What Is a Healthy Church Member? takes its cue from Mark Dever’s book What Is a Healthy Church?, which offered one definition of what a healthy church looks like biblically and historically. Pastor Thabiti Anyabwile attempts to answer the natural next question: “What does a healthy church member look like in the light of Scripture?” God intends for us to play an active and vital part in the body of Christ, the local church.
He wants us to experience the local church as a home more profoundly wonderful and meaningful than any other place on earth. He intends for his churches to be healthy places and for the members of those churches to be healthy as well. This book explains how membership in the local church can produce spiritual growth in its members and how each member can contribute to the growth and health of the whole.
There are many things in life that are easy to do poorly but are much more difficult to do with excellence. It did not take me long as a parent to discover that it would not be difficult to raise children, but that it would be exceedingly difficult to do it with excellence. In the six years since my eldest child was born I have looked often for help and advice in becoming an excellent parent. Unfortunately my wife and I have received little mentorship in this area. Thankfully, there are many books written about this topic so we have often looked to these resources to provide the wisdom and training we know we need.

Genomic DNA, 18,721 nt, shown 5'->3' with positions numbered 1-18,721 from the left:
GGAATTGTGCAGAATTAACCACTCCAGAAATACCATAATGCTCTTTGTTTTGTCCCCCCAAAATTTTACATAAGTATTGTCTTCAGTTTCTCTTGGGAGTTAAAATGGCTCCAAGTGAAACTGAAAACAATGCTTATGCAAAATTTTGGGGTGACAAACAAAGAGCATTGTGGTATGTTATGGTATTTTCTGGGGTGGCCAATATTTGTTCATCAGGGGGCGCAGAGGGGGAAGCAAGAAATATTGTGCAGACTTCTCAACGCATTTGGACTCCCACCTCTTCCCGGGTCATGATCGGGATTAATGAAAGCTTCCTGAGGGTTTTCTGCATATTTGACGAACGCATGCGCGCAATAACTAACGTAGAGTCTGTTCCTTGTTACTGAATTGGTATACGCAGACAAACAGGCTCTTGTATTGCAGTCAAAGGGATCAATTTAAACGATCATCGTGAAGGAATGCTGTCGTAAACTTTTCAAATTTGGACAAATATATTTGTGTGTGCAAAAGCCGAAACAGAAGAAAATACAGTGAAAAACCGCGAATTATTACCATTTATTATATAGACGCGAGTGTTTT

Shepherding A Child’s Heart by Tedd Tripp came to us highly recommended. In fact, I can’t think of a book on this topic that was recommended to us more often. It is a book that deals with speaking to the very heart of your children. Realizing that too many parents react only to symptoms of underlying sin, Tripp attempts to help parents look deeper, to see that all the things a child says and does flow from the heart, for as Luke 6:45 says, “…out of the overflow of the heart the mouth speaks.” If a parent can understand a child’s heart and shepherd that heart, he can deal most effectively with a child’s deepest needs. And through it all he seeks to keep the gospel central to a parent’s calling and to a child’s response.